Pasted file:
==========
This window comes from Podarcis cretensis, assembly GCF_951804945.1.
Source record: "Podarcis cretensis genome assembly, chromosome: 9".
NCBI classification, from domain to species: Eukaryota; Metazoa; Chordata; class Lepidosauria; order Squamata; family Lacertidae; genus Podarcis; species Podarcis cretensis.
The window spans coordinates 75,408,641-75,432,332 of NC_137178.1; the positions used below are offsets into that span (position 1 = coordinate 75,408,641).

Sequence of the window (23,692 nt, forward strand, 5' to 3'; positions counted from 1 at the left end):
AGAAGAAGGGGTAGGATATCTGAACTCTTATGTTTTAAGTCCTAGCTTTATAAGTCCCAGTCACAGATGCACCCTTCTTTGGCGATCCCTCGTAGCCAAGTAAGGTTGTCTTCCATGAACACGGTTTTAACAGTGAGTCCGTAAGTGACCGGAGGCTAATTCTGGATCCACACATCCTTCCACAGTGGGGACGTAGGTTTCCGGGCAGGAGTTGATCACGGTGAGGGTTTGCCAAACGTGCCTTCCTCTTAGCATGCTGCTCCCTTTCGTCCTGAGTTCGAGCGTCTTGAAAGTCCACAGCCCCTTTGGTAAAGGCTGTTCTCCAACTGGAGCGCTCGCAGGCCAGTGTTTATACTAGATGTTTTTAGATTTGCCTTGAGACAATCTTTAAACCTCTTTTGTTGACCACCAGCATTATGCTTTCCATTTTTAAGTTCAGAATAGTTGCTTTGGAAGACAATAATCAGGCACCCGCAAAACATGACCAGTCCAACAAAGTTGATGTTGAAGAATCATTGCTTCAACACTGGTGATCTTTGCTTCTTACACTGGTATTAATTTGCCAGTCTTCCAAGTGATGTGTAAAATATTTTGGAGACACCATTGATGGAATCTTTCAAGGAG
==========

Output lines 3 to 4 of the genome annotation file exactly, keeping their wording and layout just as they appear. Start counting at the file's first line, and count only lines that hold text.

NCBI classification, from domain to species: Eukaryota; Metazoa; Chordata; class Lepidosauria; order Squamata; family Lacertidae; genus Podarcis; species Podarcis cretensis.
The window spans coordinates 75,408,641-75,432,332 of NC_137178.1; the positions used below are offsets into that span (position 1 = coordinate 75,408,641).